Garuda (+ others) use BTRFS over EXT4 file-system

Yes they have a live option.
I have tried garuda-dr460nized-linux-tkg-bmq-210107
and a second one.

They both have a dark color.
Even their website has a black back ground

I personally do not like black desktop.

It took me a while to make the change to a more comfortable back ground.

I have also tried to install ii on a 700 Gb disk
and got a message about partioning the disk.

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@R_G I really don’t understand why people are so keen on live versions. I use them for rescuing operations or at off-site business meetings. In neither case, Garuda would be my option.
In order to get a real feeling, I reckon, you need a full installation and really use it, not live, not virtual machine.

As I said before, I’m not trying to sell this one, but they definitely have many desktops and themes with very different looks. When it comes to dark or bright, I have phases: I have light and bright ones and sometimes, like right now, I’m in a darker mood.

Anyway, despite the eye-catching optics of this distribution, I consider the most important features to be the ones under the hood: The selection of pre-installed tools, the file system, the kernel tweaks, the automatic snapshots etc.

The latter might be the reason why it wanted to reformat the disk. This distribution uses BTRFS and not EXT4 as file system, for a variety of reasons.


Yes, I saw that GARUDA uses BTRFS and not EXT4.

I’ll format the drive first.
I hope @C.J gets it installed.

I read that :

Ext4’s limits remain pretty impressive. The largest volume/partition you can make with ext4 is 1 exbibyte—the equivalent of roughly 1,152,921.5 terabytes. The maximum file size is 16 tebibytes—or roughly 17.6 terabytes, which is much bigger than any hard drive a regular consumer can currently buy.

I’ll never need such a file or such a disk.

So, unless I find a simple way to return to ext4 or FAT, I don’t think I’ll try to force/convince myself and format the disk to go with Garuda.

You might as well create a separate partition and format it as BTRFS, if this file-system is mandatory.

Thank you very much for this explanation. It´s great to have a solution to our investigation.

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Regarding the BTRFS question:

@Akito’s option is one. However, if you don’t like Garuda, the other one is to simply reformat the disk in the format you like. Gparted makes that very easy. Still, most Linux distributions now support btrfs out of the box.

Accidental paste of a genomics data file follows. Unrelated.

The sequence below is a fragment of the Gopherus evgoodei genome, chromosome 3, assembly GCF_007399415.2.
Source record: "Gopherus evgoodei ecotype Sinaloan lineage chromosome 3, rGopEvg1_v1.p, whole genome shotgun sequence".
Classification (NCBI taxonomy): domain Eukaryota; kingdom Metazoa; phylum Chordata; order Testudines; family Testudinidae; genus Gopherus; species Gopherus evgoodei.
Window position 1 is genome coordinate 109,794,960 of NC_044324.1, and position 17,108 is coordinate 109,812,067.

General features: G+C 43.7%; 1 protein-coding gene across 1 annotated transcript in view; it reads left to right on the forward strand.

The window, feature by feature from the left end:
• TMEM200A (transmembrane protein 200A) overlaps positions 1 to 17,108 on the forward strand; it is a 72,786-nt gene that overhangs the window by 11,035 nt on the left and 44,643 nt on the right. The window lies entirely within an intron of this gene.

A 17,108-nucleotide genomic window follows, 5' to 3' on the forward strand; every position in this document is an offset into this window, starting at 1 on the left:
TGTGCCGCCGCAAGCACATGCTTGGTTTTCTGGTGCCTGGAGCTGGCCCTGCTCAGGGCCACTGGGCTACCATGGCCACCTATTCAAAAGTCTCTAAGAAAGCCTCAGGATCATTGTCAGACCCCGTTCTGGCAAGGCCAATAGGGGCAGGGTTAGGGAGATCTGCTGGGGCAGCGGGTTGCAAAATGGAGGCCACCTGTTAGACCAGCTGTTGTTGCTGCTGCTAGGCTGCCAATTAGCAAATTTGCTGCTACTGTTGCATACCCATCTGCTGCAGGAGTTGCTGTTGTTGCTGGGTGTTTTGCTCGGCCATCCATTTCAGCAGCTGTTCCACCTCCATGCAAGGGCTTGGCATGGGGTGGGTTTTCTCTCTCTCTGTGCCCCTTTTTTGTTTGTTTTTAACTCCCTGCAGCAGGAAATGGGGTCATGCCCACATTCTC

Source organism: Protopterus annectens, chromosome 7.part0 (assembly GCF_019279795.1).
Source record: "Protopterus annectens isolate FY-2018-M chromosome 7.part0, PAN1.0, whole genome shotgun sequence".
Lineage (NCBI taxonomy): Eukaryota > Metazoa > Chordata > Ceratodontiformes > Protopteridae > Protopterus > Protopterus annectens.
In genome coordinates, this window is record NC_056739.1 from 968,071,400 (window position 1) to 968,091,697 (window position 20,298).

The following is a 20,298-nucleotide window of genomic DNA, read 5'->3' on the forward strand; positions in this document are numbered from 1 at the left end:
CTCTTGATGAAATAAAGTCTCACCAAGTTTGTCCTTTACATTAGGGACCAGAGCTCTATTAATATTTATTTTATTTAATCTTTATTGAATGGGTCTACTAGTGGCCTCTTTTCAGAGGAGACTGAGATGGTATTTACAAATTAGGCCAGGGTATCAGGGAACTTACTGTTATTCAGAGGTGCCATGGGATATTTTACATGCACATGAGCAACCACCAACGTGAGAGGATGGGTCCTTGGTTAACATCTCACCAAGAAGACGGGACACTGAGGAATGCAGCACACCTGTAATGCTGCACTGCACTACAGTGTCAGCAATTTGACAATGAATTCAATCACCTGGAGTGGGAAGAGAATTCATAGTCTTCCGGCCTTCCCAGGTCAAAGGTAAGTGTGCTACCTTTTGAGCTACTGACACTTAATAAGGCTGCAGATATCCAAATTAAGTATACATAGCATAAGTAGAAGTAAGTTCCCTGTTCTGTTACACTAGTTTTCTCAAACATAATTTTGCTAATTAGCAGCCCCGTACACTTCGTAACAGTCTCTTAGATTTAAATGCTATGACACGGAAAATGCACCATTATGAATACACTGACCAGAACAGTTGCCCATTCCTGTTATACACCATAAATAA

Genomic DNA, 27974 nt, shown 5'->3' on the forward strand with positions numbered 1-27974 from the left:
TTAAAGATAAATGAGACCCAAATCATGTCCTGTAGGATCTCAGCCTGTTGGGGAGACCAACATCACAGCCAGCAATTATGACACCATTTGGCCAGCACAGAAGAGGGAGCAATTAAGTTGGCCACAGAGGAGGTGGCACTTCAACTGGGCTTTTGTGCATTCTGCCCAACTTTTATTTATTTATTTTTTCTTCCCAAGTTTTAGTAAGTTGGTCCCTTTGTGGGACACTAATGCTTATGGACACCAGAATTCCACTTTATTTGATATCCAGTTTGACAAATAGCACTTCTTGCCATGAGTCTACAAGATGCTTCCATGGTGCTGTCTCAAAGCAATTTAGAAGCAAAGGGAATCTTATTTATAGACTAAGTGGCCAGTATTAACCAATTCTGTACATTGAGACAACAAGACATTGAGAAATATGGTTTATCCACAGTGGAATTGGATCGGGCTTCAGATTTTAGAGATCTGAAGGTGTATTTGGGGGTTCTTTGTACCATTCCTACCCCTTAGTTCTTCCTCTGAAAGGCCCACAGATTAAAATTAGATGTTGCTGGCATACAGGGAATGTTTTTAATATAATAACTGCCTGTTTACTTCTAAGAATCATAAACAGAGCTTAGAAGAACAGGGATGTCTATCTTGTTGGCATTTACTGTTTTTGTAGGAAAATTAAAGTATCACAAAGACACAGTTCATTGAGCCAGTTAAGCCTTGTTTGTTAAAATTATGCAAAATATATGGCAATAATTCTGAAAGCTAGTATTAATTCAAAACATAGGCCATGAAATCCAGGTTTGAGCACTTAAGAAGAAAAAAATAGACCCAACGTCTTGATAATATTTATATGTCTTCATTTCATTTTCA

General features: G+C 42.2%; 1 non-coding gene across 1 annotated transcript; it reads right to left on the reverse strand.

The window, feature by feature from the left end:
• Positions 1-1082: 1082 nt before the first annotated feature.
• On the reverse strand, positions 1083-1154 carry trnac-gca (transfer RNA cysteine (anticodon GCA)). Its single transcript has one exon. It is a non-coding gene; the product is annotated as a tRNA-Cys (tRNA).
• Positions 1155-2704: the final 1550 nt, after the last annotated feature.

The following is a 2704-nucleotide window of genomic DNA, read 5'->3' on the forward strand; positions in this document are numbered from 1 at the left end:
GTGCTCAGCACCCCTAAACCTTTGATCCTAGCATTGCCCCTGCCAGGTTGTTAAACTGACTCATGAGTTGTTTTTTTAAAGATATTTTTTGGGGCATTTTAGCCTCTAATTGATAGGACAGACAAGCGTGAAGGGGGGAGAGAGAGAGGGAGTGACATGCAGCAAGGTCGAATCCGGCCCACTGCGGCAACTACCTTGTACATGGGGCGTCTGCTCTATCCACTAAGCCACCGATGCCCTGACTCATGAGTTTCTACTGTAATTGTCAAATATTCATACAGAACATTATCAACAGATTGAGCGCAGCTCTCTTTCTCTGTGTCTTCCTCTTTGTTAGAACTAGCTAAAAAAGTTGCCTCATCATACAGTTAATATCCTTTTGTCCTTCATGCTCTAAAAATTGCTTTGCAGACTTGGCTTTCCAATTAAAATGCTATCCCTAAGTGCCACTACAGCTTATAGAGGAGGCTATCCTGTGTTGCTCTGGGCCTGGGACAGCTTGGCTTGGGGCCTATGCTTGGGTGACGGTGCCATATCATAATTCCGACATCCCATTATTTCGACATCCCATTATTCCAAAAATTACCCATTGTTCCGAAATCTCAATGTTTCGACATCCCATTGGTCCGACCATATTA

There’s a number of reasons why the distro’s developers chose this filesystem over the well-established and mature ext4:

  1. It is more resilient towards read/write errors.
  2. It allows spanning over different devices. You can do that with ext4, too, but you’d need an extra layer of software for that: E.g. lvm, the logical volume manager.
  3. It allows the creation of instant snapshots. This is important because Garuda is based on Arch Linux. Arch Linux has (probably) the biggest and most up-to-date software repository available. This is great for people who love to tinker and try out things, but it also means, there’s a bigger chance of stumbling upon buggy pieces of software than on stability oriented distributions like Debian, OpenSUSE or RedHat Enterprise. If this happens, Garuda makes rolling back to the previous status a piece of cake: It’s just one click in the boot manager.
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It’s important to also note that we are always talking about root partitions here. If we were talking about general storage partitions, without Linux root on it, the story would be entirely different.

The huge plus about BTRFS is, that it has industrial style reliability features for consumer Linux users. However, if you want such features for generic data disks, ZFS would be a much better choice. The problem with that is, that its history with Linux is much younger than with BSD. One of the symptoms of that fact is that disks formatted in any ZFS style are by far not supported by every Linux version natively. Sometimes you can have trouble and you certainly are in for a very manual setup, if you really decide to have a ZFS based root disk. Sometimes, it may not work, at all.

Basically, btrfs is the middle ground between ext4, a generic consumer Linux format, and zfs, an industrial level format with tons of features for data disks and huge amounts of stored data.


I thank you both @Mina and @Akito.
Thank you very much for this explanation.

I’ll consider this when I decide to spend time on Garuda.